Civil war is in danger of breaking out between the Premier League’s top six and the rest.
Big clubs made a passionate presentation at Friday’s summit about why they must finish the campaign – and stressed if they do not complete the games then it will also leave next season surrounded by uncertainty.
But they also stressed they must avoid a “doomsday scenario” of ending the season because of the huge impact it would have on clubs their community staff and could put thousands of jobs at risk as with any other business.
However, Mirror Sport understands that there is a feeling among a raft of clubs that the top clubs are in serious danger of destroying football’s integrity of trying to finish the season during a global pandemic.
Relegation-threatened clubs fighting for survival are against the Premier League’s plan to use between “eight and ten approved” top flight grounds but all games would be staged in a neutral venue meaning every club loses home advantage.
The meeting was presented with a Government report suggesting it can go ahead if enough tests are available to carry out 1,000 tests-a-week so every Premier League player gets tested.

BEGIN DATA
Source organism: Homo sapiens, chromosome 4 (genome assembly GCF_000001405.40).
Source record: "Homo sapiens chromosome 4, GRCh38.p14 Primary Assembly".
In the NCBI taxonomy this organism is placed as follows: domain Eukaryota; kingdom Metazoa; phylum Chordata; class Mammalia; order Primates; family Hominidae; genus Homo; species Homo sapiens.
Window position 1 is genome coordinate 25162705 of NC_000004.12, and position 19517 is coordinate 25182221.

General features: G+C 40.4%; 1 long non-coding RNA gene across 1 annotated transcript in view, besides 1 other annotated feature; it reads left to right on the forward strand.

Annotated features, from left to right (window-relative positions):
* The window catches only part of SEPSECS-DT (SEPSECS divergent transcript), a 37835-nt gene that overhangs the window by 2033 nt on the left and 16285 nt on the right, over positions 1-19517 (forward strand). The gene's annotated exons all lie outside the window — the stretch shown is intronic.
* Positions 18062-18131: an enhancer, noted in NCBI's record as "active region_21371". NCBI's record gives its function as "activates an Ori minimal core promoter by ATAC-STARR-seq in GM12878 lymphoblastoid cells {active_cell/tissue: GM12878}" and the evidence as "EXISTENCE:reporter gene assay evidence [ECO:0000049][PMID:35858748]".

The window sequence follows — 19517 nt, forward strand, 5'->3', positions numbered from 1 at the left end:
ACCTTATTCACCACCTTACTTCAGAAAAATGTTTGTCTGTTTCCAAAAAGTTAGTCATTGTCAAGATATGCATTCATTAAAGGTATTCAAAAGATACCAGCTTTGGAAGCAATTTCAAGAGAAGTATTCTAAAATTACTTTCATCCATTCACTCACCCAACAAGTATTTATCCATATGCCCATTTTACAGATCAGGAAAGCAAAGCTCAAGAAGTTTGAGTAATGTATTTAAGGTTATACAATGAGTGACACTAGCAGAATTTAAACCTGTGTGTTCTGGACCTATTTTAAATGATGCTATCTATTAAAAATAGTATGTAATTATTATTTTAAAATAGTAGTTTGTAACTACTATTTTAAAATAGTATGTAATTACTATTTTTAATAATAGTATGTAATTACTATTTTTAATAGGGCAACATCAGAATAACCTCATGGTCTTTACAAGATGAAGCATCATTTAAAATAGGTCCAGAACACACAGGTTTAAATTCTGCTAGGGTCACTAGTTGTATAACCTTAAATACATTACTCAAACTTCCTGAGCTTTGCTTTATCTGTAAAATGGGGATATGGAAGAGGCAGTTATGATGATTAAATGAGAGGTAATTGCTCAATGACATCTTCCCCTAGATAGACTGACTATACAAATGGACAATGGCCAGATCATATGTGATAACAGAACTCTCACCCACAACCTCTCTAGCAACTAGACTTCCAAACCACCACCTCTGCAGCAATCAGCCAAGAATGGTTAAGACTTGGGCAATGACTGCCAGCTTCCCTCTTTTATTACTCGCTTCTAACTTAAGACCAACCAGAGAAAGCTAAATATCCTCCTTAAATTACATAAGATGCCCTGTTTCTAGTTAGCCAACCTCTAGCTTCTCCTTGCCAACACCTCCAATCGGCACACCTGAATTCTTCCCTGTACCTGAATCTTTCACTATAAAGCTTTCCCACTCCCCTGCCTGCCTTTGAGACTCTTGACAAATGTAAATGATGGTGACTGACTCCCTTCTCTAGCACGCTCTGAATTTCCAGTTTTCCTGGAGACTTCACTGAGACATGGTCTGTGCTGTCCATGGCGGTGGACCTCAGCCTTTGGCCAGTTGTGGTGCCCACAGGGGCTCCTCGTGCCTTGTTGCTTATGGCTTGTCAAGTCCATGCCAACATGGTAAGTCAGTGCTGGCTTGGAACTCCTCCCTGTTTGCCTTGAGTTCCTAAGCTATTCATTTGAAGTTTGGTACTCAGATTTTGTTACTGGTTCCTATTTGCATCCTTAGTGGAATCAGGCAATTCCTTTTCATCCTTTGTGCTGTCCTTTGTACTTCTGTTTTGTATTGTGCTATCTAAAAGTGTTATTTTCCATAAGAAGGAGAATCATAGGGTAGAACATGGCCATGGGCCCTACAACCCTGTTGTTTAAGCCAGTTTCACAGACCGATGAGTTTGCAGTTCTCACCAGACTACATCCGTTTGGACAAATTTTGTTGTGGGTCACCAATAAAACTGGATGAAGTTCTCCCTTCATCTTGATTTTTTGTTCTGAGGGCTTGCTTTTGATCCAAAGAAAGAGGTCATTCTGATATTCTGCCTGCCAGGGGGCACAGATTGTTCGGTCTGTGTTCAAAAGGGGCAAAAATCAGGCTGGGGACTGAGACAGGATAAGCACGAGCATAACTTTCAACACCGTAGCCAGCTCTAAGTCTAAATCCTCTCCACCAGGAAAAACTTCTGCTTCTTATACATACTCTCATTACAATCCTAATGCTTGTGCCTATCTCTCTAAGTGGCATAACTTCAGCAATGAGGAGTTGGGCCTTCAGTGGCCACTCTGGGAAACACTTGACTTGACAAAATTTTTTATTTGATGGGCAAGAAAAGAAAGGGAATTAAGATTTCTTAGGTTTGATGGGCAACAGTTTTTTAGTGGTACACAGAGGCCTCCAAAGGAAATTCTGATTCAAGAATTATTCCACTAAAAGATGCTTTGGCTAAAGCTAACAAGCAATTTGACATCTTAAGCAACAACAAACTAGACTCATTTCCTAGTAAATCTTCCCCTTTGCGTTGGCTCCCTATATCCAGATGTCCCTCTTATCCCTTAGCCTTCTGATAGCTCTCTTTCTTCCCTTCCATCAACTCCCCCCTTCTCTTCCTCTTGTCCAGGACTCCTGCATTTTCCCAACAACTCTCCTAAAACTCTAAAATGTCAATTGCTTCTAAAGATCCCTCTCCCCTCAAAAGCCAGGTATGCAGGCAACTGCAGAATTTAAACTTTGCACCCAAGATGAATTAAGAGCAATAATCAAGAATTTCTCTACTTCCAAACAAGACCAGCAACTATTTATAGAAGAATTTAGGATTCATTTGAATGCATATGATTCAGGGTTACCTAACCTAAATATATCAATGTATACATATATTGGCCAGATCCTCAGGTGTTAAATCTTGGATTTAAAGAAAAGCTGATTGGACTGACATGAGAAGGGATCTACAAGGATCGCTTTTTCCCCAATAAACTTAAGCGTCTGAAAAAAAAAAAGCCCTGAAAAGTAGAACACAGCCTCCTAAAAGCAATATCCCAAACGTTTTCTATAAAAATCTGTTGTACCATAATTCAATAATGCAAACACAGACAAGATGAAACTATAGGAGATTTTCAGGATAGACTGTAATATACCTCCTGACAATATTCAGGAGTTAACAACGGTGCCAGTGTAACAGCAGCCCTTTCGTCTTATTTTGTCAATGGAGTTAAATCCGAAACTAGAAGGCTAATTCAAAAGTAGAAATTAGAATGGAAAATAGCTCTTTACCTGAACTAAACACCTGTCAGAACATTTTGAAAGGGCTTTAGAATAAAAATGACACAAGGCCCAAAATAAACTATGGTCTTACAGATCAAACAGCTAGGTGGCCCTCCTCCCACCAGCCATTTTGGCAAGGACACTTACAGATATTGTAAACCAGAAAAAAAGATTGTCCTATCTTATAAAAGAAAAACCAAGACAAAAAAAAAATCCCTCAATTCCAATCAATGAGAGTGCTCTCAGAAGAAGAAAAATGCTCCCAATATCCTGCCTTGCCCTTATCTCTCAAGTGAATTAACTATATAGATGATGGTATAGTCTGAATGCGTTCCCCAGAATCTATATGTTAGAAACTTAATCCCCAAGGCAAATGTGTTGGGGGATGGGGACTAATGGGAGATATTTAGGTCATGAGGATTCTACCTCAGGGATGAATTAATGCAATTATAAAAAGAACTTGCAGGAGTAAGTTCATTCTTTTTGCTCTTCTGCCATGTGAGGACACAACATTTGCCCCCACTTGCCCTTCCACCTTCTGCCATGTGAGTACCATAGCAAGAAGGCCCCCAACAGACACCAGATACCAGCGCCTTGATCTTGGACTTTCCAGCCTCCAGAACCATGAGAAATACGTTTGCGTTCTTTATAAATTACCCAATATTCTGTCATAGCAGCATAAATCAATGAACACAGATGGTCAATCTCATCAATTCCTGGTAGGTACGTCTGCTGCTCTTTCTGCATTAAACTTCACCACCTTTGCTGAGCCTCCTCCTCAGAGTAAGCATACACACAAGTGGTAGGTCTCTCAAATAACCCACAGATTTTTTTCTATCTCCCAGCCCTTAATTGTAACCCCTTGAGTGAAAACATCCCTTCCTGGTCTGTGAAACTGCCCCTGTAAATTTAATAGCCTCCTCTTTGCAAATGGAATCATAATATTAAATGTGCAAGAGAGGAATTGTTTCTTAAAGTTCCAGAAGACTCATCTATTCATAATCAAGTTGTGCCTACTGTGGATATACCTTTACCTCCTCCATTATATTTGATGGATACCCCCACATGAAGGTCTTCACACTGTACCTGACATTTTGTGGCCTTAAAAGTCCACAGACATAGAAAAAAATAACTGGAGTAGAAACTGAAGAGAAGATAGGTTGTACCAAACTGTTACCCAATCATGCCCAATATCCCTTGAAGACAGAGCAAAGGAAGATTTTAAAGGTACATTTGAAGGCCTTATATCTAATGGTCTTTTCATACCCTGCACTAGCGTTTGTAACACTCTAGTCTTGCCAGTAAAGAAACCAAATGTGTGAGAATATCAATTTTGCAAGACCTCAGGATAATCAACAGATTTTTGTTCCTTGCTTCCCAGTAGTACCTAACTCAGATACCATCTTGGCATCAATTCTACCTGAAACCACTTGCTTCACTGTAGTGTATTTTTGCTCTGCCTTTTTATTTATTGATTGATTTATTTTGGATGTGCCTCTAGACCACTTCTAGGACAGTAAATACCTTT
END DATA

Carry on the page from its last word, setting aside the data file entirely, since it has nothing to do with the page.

Plus a medical report and evidence to show how they can go ahead with the best case scenario of starting full team training from May 18, games could begin from June 8 but the first game could kick off on Friday June 12.
All games will be behind closed doors, clubs were told there would be a maximum of around 300 at any ground made up largely of players, staff, security and media and the hope is that they could complete the 92 games in a six week period but no exact end date has been set.
Premier League clubs are believed to be discussing curtailing the season rather than voiding it if they cannot restart with the possibility of promoting the top two from the Championship and play an expanded top flight.
But the EFL is likely to oppose losing Leeds and West Brom, although one idea could be to abandon lucrative parachute payments and instead ask the Premier League to instead use the cash and increase their solidarity payments.
They are watching developments closely in the Bundesliga as Premier League chiefs believe that is the closest European league to English football. German football has already delayed making a decision by another week.
The Premier League was due to meet again next Thursday but that has now been cancelled because it is the same day as the Government presents its next coronavirus update on the lockdown.
It is likely that a vote could be staged next Friday – although League bosses insist that has yet to be fixed – and it would need 14 clubs to push through the plans under the Project Restart.
The clubs will now study the medical, Government and football plans over the next few days while the Premier League insist they will now also consult with the Professional Footballers’ Association and League Managers’ Association.
However, it could be difficult for the big clubs to get a majority to start again because there is so much opposition from smaller teams concerned about the integrity of the league.
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